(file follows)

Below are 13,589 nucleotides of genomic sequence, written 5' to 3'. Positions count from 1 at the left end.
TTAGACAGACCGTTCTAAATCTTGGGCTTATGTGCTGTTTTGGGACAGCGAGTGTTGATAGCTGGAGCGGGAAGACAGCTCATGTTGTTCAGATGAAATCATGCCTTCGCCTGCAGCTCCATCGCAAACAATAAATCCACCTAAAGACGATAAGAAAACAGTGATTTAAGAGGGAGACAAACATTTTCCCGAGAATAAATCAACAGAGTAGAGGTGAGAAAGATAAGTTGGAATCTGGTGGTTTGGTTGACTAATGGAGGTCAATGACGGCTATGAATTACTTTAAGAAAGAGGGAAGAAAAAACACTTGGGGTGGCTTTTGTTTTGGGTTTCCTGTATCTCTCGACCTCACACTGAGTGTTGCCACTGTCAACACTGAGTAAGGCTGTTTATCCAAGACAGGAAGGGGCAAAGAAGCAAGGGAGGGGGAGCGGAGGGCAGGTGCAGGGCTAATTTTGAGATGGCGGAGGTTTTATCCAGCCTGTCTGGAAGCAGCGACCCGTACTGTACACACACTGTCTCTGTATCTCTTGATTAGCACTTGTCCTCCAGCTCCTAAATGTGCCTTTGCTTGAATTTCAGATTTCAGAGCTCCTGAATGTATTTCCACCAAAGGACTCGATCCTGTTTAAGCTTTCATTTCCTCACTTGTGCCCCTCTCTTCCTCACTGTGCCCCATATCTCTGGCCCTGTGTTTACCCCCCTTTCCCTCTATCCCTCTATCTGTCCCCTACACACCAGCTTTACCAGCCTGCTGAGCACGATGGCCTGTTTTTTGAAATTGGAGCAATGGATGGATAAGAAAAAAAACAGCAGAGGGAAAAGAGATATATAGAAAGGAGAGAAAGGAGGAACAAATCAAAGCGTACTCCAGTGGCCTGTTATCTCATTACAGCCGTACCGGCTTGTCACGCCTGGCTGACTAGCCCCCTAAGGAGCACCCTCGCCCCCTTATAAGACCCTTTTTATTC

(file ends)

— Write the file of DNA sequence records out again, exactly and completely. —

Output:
Below are 13,589 nucleotides of genomic sequence, written 5' to 3'. Positions count from 1 at the left end.
TTAGACAGACCGTTCTAAATCTTGGGCTTATGTGCTGTTTTGGGACAGCGAGTGTTGATAGCTGGAGCGGGAAGACAGCTCATGTTGTTCAGATGAAATCATGCCTTCGCCTGCAGCTCCATCGCAAACAATAAATCCACCTAAAGACGATAAGAAAACAGTGATTTAAGAGGGAGACAAACATTTTCCCGAGAATAAATCAACAGAGTAGAGGTGAGAAAGATAAGTTGGAATCTGGTGGTTTGGTTGACTAATGGAGGTCAATGACGGCTATGAATTACTTTAAGAAAGAGGGAAGAAAAAACACTTGGGGTGGCTTTTGTTTTGGGTTTCCTGTATCTCTCGACCTCACACTGAGTGTTGCCACTGTCAACACTGAGTAAGGCTGTTTATCCAAGACAGGAAGGGGCAAAGAAGCAAGGGAGGGGGAGCGGAGGGCAGGTGCAGGGCTAATTTTGAGATGGCGGAGGTTTTATCCAGCCTGTCTGGAAGCAGCGACCCGTACTGTACACACACTGTCTCTGTATCTCTTGATTAGCACTTGTCCTCCAGCTCCTAAATGTGCCTTTGCTTGAATTTCAGATTTCAGAGCTCCTGAATGTATTTCCACCAAAGGACTCGATCCTGTTTAAGCTTTCATTTCCTCACTTGTGCCCCTCTCTTCCTCACTGTGCCCCATATCTCTGGCCCTGTGTTTACCCCCCTTTCCCTCTATCCCTCTATCTGTCCCCTACACACCAGCTTTACCAGCCTGCTGAGCACGATGGCCTGTTTTTTGAAATTGGAGCAATGGATGGATAAGAAAAAAAACAGCAGAGGGAAAAGAGATATATAGAAAGGAGAGAAAGGAGGAACAAATCAAAGCGTACTCCAGTGGCCTGTTATCTCATTACAGCCGTACCGGCTTGTCACGCCTGGCTGACTAGCCCCCTAAGGAGCACCCTCGCCCCCTTATAAGACCCTTTTTATTC